Fuchs needed to bring in Hillary to get New Zealand on side. Hillary could never be a deputy, but nevertheless carried out his support role from McMurdo excellently (though not apparently always popular with his team!). His media-highlighted dash to the pole rankled with Fuchs’ team, but it is difficult to see how he could stay weeks at Depot D700 after Fuchs was delayed. The two were highly incompatible; Fuchs with early 1930s experience in five rather amateur Cambridge expeditions to the Rift Valley Lakes, and later professional experience, running the TAE as an ‘informal ship’, ready to change his plans as required whereas Hillary was much more rigid.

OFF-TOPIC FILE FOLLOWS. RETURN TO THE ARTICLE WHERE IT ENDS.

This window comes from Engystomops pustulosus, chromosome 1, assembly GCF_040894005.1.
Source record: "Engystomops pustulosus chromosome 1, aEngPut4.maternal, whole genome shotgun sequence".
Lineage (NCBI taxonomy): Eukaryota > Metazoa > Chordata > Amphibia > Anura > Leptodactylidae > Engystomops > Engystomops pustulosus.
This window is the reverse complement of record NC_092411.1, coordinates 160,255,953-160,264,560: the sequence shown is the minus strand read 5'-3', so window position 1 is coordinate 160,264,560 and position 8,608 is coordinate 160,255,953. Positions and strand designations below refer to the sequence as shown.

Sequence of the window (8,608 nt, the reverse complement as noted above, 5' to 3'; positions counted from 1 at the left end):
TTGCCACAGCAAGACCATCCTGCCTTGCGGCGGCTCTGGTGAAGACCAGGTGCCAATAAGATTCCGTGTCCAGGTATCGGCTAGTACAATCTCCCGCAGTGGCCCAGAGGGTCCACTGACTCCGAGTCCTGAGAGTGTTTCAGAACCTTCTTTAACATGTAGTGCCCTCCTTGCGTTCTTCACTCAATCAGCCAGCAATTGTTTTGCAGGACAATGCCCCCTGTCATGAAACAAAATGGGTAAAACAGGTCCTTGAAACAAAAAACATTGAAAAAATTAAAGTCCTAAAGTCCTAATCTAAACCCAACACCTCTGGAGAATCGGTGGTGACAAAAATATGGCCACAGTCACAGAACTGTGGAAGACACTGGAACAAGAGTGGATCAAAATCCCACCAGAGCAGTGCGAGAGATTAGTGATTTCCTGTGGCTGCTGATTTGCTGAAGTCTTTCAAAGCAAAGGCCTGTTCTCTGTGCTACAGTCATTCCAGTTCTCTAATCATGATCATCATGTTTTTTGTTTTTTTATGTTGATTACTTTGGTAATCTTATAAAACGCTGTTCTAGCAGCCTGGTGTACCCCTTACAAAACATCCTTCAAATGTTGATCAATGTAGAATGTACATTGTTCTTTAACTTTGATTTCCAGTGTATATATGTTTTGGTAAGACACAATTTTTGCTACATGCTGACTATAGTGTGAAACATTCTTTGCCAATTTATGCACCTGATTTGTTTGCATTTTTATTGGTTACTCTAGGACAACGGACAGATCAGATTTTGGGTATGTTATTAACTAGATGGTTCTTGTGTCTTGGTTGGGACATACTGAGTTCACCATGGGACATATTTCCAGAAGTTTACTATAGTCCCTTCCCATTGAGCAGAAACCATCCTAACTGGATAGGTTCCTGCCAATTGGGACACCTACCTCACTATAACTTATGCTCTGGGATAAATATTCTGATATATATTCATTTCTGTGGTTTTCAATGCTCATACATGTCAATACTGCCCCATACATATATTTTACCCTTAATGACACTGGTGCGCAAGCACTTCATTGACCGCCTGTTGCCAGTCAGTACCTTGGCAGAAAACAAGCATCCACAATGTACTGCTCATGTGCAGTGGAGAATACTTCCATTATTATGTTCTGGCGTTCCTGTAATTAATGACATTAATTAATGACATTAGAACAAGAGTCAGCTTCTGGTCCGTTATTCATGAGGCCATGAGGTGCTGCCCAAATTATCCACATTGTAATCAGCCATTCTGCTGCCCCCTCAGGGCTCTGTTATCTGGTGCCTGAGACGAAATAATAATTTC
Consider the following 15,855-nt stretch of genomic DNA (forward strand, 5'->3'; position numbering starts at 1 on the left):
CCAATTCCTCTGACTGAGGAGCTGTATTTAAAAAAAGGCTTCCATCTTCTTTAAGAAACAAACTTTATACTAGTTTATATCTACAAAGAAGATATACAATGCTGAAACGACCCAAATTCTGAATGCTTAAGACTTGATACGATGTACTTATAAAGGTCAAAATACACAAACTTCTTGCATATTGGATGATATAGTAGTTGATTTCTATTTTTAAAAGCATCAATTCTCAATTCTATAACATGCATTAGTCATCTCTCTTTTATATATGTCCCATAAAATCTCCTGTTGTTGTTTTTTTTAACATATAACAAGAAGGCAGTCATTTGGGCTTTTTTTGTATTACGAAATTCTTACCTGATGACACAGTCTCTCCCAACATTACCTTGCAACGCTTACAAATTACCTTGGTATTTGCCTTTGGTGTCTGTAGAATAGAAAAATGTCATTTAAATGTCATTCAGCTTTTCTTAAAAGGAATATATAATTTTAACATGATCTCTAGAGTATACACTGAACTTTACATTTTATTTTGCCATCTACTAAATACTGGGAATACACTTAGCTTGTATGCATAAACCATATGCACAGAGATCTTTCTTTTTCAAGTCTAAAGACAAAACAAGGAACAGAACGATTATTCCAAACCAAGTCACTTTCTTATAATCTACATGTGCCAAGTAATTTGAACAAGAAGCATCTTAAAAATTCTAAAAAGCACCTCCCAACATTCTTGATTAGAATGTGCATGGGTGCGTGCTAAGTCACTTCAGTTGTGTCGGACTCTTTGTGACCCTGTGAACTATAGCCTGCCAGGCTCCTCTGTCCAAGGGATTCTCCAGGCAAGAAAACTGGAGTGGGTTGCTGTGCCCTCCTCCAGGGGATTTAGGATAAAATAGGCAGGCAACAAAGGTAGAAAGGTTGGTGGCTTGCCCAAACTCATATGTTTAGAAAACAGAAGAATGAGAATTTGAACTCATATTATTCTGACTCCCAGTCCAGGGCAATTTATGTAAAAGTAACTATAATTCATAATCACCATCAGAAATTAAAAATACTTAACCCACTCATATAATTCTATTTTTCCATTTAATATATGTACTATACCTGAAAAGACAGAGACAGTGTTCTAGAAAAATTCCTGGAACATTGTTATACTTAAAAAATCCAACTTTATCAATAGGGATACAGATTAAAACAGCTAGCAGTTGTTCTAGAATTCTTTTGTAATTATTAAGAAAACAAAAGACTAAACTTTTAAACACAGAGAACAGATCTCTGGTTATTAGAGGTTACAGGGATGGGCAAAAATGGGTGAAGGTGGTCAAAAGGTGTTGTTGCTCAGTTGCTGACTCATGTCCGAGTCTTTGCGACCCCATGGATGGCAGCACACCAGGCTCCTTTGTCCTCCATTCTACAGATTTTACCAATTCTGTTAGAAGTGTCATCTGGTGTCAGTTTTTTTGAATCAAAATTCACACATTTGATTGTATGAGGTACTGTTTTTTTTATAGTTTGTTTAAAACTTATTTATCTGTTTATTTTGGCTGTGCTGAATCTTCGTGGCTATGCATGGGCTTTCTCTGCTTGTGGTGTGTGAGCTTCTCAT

Stephenson brings out well the contrast between the formal US set-up run by naval officers (like Scott’s) and the informal TAE. It is apparent from reading this book that the Shackleton’s Endurance expedition, aimed at a comparable continental crossing, would probably have come to grief had landed, lacking modern mechanical.

This excellent book is difficult to put down. I am proud to have participated in the author’s later expeditions to Ambrym Island.

Reviewed by: Joe McCall